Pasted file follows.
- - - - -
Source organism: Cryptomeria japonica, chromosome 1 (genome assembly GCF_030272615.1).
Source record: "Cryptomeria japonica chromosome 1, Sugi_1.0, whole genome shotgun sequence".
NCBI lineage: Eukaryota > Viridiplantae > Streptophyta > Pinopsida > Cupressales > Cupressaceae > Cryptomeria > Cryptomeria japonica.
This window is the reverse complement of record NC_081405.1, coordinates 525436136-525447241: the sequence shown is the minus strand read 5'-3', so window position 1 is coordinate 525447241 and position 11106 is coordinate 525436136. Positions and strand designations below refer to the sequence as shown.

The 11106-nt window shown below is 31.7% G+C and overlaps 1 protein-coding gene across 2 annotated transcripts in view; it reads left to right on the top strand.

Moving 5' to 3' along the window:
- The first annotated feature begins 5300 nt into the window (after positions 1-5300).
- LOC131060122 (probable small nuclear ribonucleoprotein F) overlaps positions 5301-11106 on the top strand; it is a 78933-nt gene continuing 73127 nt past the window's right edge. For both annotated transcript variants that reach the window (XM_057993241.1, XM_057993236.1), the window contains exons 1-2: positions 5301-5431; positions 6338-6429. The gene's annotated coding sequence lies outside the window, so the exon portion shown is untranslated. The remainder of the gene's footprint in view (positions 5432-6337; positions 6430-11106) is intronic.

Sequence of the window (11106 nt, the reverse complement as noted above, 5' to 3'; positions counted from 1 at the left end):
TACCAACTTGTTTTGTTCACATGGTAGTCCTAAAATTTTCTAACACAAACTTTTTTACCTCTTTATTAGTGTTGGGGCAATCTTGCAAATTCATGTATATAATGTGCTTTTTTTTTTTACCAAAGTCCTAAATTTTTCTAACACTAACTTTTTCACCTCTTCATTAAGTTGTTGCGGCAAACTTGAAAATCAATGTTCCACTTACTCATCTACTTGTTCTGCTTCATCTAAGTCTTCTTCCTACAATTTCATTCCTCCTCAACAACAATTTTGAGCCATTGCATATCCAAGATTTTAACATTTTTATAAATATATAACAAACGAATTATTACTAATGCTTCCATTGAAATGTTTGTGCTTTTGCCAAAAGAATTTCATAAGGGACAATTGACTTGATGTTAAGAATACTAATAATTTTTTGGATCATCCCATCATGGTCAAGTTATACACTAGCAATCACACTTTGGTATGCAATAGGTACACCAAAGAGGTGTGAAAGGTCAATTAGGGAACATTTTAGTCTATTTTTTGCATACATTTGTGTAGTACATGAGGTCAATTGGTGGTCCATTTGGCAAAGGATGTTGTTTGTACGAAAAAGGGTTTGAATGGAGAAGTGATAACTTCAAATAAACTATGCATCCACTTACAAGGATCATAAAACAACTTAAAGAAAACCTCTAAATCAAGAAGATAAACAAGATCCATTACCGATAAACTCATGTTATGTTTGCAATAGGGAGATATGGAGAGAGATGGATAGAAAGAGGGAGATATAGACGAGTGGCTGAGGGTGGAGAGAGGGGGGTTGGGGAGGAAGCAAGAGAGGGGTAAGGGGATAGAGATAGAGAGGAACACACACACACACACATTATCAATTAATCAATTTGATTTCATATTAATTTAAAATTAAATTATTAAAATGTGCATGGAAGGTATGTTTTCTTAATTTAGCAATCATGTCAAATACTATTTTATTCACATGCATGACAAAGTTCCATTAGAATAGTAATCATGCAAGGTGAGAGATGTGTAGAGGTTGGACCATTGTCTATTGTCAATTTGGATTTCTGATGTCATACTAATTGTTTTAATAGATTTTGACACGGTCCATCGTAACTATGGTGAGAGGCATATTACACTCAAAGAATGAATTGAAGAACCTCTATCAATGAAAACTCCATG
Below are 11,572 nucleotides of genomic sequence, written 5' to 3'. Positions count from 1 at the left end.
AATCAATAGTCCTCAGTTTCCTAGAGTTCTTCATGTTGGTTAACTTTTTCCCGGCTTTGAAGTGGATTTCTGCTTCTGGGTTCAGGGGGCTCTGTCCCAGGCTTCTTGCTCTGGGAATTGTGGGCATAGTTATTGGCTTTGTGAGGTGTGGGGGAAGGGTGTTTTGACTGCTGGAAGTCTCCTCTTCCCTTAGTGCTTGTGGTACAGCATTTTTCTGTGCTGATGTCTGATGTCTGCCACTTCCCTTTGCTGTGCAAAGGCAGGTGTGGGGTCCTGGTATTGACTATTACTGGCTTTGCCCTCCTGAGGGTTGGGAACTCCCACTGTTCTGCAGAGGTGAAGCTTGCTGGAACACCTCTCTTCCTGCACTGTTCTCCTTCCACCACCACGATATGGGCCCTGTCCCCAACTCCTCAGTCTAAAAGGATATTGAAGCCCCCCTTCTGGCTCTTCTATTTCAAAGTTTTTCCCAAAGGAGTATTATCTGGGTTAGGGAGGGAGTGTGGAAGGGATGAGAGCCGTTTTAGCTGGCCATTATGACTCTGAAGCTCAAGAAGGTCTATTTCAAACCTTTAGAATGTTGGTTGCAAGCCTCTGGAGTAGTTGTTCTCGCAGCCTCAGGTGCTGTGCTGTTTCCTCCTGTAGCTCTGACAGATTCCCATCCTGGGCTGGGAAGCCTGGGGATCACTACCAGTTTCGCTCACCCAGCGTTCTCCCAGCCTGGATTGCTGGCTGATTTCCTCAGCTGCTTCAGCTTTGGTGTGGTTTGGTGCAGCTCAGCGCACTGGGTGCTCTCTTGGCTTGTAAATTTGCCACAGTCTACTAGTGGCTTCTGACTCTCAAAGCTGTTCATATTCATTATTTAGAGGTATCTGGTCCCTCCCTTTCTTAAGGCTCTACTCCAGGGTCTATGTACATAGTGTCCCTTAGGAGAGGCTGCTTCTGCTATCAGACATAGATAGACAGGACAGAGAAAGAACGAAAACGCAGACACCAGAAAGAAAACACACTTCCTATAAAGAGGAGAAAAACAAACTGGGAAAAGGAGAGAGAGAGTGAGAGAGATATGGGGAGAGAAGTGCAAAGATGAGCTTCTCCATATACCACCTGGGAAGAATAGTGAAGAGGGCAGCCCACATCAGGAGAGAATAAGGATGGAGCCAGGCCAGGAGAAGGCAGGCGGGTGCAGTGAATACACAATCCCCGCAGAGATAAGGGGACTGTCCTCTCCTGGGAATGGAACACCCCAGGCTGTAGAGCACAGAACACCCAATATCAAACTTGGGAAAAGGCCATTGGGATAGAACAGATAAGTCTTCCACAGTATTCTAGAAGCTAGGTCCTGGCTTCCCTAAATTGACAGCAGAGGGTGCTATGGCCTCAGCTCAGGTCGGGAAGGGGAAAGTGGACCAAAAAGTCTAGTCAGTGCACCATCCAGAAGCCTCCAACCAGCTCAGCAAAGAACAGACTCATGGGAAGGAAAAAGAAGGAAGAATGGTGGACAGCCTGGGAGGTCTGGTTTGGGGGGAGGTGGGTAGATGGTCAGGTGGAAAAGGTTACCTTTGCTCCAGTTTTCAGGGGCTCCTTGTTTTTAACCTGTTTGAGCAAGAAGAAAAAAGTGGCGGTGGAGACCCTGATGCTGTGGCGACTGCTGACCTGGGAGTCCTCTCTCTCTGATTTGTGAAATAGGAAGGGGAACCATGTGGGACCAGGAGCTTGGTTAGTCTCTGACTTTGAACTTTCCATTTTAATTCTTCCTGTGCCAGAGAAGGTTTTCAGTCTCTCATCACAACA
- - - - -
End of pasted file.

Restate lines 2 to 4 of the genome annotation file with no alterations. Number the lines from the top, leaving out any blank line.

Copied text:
Source record: "Cryptomeria japonica chromosome 1, Sugi_1.0, whole genome shotgun sequence".
NCBI lineage: Eukaryota > Viridiplantae > Streptophyta > Pinopsida > Cupressales > Cupressaceae > Cryptomeria > Cryptomeria japonica.
This window is the reverse complement of record NC_081405.1, coordinates 525436136-525447241: the sequence shown is the minus strand read 5'-3', so window position 1 is coordinate 525447241 and position 11106 is coordinate 525436136. Positions and strand designations below refer to the sequence as shown.